Yue Yang


2022

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Visualizing the Obvious: A Concreteness-based Ensemble Model for Noun Property Prediction
Yue Yang | Artemis Panagopoulou | Marianna Apidianaki | Mark Yatskar | Chris Callison-Burch
Findings of the Association for Computational Linguistics: EMNLP 2022

Neural language models encode rich knowledge about entities and their relationships which can be extracted from their representations using probing. Common properties of nouns (e.g., red strawberries, small ant) are, however, more challenging to extract compared to other types of knowledge because they are rarely explicitly stated in texts.We hypothesize this to mainly be the case for perceptual properties which are obvious to the participants in the communication. We propose to extract these properties from images and use them in an ensemble model, in order to complement the information that is extracted from language models. We consider perceptual properties to be more concrete than abstract properties (e.g., interesting, flawless). We propose to use the adjectives’ concreteness score as a lever to calibrate the contribution of each source (text vs. images). We evaluate our ensemble model in a ranking task where the actual properties of a noun need to be ranked higher than other non-relevant properties. Our results show that the proposed combination of text and images greatly improves noun property prediction compared to powerful text-based language models.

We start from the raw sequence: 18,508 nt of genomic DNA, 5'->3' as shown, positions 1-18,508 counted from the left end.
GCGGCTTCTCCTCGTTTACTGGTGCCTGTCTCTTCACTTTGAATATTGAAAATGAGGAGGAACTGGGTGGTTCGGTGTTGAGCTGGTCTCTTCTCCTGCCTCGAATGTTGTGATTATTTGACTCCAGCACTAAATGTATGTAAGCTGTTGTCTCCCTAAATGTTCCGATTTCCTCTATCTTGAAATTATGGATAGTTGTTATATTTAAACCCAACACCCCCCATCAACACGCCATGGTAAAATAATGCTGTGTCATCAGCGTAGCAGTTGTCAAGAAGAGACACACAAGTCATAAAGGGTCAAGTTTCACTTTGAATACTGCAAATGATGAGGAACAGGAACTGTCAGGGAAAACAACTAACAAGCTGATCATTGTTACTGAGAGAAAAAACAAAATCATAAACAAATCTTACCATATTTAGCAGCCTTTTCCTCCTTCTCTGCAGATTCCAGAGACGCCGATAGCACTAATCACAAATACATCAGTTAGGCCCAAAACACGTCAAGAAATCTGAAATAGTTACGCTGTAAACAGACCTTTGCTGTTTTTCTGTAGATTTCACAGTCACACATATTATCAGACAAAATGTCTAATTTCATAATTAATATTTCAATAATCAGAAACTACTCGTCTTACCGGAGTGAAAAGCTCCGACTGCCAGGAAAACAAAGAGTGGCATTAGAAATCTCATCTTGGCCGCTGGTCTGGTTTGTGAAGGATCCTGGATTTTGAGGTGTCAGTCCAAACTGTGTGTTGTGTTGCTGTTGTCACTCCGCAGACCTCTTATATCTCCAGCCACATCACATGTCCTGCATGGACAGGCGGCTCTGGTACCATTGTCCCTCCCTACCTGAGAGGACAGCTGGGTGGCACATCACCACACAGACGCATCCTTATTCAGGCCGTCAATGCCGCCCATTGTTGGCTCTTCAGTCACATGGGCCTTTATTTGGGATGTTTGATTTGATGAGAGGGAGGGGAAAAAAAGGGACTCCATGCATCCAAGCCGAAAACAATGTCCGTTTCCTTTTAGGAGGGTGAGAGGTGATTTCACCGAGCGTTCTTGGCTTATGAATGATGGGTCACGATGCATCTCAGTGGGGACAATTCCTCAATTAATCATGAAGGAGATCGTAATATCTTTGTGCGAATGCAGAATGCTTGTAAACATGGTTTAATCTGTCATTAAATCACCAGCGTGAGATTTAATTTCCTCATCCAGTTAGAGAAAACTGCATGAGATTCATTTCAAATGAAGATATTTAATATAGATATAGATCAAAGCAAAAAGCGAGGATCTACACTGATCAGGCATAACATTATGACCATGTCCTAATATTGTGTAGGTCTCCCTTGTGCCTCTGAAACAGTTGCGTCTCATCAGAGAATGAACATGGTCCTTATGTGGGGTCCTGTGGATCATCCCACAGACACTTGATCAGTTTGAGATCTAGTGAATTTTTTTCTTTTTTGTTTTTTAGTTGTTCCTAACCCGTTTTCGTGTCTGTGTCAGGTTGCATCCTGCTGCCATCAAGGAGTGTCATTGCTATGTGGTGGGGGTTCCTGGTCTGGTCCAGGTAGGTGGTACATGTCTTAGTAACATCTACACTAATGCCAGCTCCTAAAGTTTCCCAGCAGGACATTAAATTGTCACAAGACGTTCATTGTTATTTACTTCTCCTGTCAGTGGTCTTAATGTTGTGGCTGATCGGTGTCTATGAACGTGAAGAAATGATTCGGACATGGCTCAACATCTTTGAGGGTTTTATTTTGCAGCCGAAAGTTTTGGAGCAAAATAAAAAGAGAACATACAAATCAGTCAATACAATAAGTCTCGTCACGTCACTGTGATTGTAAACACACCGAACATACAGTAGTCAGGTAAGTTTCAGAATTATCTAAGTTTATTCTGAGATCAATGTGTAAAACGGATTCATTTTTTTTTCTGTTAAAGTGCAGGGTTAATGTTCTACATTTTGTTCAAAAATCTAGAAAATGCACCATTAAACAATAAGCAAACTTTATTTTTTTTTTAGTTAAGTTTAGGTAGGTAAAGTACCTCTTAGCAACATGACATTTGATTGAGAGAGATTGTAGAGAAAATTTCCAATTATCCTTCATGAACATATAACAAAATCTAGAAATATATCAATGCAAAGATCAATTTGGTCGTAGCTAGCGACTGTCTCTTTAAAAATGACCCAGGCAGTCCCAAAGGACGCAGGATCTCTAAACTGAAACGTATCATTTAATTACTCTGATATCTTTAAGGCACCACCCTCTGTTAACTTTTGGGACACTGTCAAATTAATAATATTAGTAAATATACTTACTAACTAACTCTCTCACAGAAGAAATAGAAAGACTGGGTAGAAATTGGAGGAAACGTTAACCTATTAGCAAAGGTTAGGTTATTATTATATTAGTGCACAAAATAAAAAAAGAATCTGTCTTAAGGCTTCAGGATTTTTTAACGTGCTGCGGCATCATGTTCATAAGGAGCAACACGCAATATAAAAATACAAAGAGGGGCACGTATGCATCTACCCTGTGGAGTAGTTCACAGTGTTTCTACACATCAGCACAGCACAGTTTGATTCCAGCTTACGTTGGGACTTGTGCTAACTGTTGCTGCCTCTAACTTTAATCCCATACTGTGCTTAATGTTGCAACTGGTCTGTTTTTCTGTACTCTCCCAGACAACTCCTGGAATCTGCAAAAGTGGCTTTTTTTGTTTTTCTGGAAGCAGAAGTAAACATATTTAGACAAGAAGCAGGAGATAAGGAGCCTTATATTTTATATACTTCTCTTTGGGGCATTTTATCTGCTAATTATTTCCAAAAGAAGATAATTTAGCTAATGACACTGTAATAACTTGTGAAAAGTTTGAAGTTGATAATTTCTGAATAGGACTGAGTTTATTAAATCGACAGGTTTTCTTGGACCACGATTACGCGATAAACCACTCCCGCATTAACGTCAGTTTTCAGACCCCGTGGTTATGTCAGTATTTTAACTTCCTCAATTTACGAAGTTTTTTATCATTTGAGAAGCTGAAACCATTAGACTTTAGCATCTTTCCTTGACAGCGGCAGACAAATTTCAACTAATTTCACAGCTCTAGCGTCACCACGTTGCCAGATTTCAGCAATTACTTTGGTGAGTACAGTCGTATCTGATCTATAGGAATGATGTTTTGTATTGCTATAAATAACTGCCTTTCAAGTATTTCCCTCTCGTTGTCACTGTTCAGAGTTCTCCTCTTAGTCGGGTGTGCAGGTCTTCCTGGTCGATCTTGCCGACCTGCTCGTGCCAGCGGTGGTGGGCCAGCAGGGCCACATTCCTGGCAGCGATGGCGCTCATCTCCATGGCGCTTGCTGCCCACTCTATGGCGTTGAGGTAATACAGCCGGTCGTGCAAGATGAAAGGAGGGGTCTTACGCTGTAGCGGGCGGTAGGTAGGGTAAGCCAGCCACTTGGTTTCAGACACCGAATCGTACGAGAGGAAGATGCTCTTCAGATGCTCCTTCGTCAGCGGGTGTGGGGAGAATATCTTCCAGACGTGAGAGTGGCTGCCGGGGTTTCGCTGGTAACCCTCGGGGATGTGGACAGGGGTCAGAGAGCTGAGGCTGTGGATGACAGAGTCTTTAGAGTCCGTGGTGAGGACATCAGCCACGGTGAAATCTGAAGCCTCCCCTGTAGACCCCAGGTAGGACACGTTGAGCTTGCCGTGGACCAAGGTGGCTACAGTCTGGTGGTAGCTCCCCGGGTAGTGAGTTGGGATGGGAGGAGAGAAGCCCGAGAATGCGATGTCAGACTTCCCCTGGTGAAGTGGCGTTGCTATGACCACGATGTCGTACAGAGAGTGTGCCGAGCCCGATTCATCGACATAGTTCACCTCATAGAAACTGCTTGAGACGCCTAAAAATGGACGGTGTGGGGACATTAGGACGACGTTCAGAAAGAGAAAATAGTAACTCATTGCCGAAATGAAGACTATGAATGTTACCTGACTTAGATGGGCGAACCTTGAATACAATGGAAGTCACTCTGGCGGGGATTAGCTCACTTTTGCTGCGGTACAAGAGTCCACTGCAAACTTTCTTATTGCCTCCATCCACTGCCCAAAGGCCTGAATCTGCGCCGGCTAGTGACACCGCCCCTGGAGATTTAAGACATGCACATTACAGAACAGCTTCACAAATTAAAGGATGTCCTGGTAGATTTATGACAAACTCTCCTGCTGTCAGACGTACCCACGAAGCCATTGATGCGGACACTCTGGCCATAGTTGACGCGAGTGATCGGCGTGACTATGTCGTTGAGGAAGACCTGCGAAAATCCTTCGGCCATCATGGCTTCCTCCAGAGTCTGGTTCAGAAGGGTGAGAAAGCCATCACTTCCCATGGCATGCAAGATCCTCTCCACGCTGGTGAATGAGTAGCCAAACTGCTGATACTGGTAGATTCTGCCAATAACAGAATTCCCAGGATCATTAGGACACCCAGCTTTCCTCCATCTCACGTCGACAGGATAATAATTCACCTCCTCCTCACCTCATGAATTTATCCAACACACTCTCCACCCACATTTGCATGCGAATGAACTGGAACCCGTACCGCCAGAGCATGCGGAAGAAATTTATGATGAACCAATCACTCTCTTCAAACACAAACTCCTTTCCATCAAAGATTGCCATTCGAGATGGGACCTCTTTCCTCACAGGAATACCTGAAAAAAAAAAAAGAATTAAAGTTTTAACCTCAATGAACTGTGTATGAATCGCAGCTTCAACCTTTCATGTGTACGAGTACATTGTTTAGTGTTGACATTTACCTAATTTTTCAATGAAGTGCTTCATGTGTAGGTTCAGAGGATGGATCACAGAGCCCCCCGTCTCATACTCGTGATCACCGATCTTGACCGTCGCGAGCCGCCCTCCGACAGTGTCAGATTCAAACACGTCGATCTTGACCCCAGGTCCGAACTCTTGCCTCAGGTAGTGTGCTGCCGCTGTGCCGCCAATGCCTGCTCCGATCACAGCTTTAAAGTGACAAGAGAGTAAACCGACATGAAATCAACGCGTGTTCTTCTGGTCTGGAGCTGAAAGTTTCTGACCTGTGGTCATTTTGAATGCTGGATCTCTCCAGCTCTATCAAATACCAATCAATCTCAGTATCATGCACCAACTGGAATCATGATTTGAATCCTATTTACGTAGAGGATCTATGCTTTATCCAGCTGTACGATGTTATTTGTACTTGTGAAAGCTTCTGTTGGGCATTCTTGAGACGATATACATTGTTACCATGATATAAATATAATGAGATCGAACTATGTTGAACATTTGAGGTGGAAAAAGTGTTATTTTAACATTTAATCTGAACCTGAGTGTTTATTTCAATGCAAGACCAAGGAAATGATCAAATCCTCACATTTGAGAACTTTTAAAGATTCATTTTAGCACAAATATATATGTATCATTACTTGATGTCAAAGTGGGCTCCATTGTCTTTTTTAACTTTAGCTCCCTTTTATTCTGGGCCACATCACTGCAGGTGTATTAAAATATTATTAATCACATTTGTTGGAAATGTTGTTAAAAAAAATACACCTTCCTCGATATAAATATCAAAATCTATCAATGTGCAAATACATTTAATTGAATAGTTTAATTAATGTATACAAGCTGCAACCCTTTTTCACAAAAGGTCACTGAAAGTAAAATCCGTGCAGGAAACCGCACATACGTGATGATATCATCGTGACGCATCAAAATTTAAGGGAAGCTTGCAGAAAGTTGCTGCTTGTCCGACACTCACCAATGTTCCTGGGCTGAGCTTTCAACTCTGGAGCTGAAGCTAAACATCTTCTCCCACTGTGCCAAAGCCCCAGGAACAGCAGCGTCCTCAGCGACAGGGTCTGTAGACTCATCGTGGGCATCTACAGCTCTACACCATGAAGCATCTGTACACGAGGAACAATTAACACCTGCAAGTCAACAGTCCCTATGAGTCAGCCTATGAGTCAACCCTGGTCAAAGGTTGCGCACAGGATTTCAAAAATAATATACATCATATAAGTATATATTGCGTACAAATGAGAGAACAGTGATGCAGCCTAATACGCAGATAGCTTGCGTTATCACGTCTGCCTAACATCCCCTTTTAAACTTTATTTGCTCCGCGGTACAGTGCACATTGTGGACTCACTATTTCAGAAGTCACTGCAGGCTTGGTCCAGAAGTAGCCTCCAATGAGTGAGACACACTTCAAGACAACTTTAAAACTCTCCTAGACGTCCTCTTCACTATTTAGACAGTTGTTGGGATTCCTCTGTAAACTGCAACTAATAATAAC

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Show Me More Details: Discovering Hierarchies of Procedures from Semi-structured Web Data
Shuyan Zhou | Li Zhang | Yue Yang | Qing Lyu | Pengcheng Yin | Chris Callison-Burch | Graham Neubig
Proceedings of the 60th Annual Meeting of the Association for Computational Linguistics (Volume 1: Long Papers)

Procedures are inherently hierarchical. To “make videos”, one may need to “purchase a camera”, which in turn may require one to “set a budget”. While such hierarchical knowledge is critical for reasoning about complex procedures, most existing work has treated procedures as shallow structures without modeling the parent-child relation. In this work, we attempt to construct an open-domain hierarchical knowledge-base (KB) of procedures based on wikiHow, a website containing more than 110k instructional articles, each documenting the steps to carry out a complex procedure. To this end, we develop a simple and efficient method that links steps (e.g., “purchase a camera”) in an article to other articles with similar goals (e.g., “how to choose a camera”), recursively constructing the KB. Our method significantly outperforms several strong baselines according to automatic evaluation, human judgment, and application to downstream tasks such as instructional video retrieval.